Performance for the week of February 12-18, 2003 

From theater to spoken word to comedy to variety -- stand and deliver.

Tough Love
Valentine's Day with Aya de Leon

"We interrupt this bullshit love poem to bring you an important announcement: Valentine's Day has been canceled. This is not a test," says spoken-word artist Aya de Leon in an authoritative tone. The piece, titled "Valentine's Day," is a bittersweet ode to urban relationships from her debut CD Live at La Peña -- one of many sensitive and startling insights on a collection of word-songs and stories that makes you laugh, smile, wonder, and holler. She tackles injustice, sexism, sensitive guys, cellulite, erotica, deadbeat dads, hard-bodied boys, Mumia Abu Jamal, Vieques, and "affirmative-action programs for women in hip-hop."De Leon, a Harvard graduate, is one of the new woman-of-color writers, a welcome antithesis to today's corporate pop culture. Challenging the status quo with a potent pen and tongue, she speaks truth to power. While growing up in Berkeley, she studied acting with the San Francisco Mime Troupe and became a teen peace activist. In high school during the 1980s, she experienced the rise of hip-hop culture in the East Bay. At Harvard, she joined the Darkroom Writers' Collective in Cambridge to hone her writing. Returning to the Bay Area, she worked briefly as a teacher and youth counselor before giving it up in 2000 to freelance and pursue her artistic inclinations. She dove headfirst into slam poetry, and published the underground chapbooks Love 2K: Sober Love Poems and Prayer Warriors: Poems of Struggle.

This award-winning African-American/Puerto Rican sister, whose first novel is due out next year, has garnered accolades with her one-woman show Thieves in the Temple: The Reclaiming of Hip-Hop. It's helped mature her into a voice of hope and inspiration for a generation besieged by misogyny and violence. De Leon's words are always clear and delivered with pointed passion. This Friday, she celebrates her audio outing by hosting "Love: The Live Version" at La Peña. The two shows will feature Aya and friends: Aurora Levins-Morales, Marvin K. White, Jason "Creative Dwella" Mateo, Sonia Whittle, Hanifah Walidah, Elain Chao, and the poet's mother, Anna de Leon, singing jazz tunes. Showtimes: 7 and 9:30 pm. La Peña Cultural Center, 3105 Shattuck Ave., Berkeley. $12. 510-849-2568. -- Jesse "Chuy" Varela

The Real Deal

He's eighteen, he makes females fall over in a faint, he's from Seville, and best of all, he's puro. He's Farruquito, grandson of the late legendary flamenco dancer El Farruco, and proponent of the flamenco puro tradition of Spanish culture, and he's coming to UC Berkeley's Zellerbach Hall Saturday, February 15 (8 p.m.) as part of Flamenco Festival USA 2003. Farruquito -- real name Juan Manuel Fernàndez -- is already being hailed as one of the hottest dancing sensations in Europe, and for his Berkeley show he's appearing with Juana Amaya, a 28-year-old Gypsy dancer from the Andalusian village of Morón de la Frontera, who's famous for her footwork. Tickets are $20-28-36 from 510-642-9988. The dance concert is the latest in Cal Performances' Celebración de las Culturas de Iberoamérica. -- Kelly Vance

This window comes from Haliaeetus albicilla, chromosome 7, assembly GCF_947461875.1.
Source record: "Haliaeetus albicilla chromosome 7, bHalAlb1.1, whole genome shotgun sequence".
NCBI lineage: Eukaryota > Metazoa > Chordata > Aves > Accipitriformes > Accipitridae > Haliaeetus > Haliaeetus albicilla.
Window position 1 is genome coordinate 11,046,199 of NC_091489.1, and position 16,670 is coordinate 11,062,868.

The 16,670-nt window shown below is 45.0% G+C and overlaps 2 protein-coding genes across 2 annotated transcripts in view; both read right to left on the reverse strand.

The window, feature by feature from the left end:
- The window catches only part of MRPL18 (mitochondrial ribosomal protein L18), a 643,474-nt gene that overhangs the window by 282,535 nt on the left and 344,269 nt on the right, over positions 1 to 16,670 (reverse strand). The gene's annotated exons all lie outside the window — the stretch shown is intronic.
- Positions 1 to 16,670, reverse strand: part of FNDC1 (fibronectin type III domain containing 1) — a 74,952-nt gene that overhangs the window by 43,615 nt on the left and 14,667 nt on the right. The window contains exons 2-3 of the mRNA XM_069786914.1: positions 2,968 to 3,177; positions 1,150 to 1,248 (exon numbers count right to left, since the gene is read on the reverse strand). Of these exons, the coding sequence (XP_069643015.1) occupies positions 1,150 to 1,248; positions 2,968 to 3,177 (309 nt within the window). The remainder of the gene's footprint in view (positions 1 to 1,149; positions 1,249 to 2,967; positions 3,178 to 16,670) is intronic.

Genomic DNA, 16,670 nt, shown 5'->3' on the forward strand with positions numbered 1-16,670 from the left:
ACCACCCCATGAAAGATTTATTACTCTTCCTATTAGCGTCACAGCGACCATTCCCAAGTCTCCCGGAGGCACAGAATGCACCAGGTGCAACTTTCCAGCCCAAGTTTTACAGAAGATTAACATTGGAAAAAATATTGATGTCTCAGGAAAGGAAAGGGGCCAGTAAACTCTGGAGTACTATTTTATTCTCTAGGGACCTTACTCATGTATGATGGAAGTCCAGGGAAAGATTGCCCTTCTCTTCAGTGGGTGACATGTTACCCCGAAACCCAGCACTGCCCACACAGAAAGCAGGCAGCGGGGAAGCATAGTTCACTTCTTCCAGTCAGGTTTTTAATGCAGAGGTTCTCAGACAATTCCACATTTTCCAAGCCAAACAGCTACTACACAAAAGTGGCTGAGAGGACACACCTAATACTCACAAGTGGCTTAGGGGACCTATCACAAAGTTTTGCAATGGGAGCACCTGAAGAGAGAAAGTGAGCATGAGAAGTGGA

My Runny Valentine

Who knows the secret of the human heart? The audience at Friday night's Valentine's Day Cabaret at Julia Morgan Center does. It's a parade of romantic tunes sung by an ensemble from the Shotgun Players stage troupe, served with champagne and chocolates. Couples, singles, and groupings of all types are invited to listen to Stephen Sondheim ballads, Cole Porter torch songs, "My Funny Valentine," and other jazz standards and show tunes -- and for a few dollars more you can dedicate a song from the stage. Childcare is available too. The entertainment is directed by Jonathan Moscone of the California Shakespeare Festival, and it's a benefit for the programs and historical preservation of Julia Morgan Center for the Arts. Tickets: $20 advance, $25 door. 2640 College Ave., Berkeley. Reservations: 925-798-1300. -- Kelly Vance

Let It FLO

A wise poet once wrote, "Words are the wings love needs to fly." If you and your honeypot need some verbal inspiration this Valentine's Day, then look no further than the Black Box (1928 Telegraph Ave., Oakland). Projectile Poetry presents For Lovers Only, an evening of spoken-word and a few tunes for the tender-hearted and lovelorn. Poets from diverse backgrounds drop beautiful science, DJ Funklor woos the decks, and Michael Cirelli MCs the festivities. And to show that it's not just romantic love being celebrated, Golda Supanova poeticizes with her baby son, Mica Kane, and singer Nonameko performs with her dad on guitar. The poetry starts at 9 p.m., the party kicks off at 11. Tickets cost $25 per couple, $15 for singles lookin' for love, and there are special VIP packages available. Call 510-451-1932. -- Stefanie Kalem

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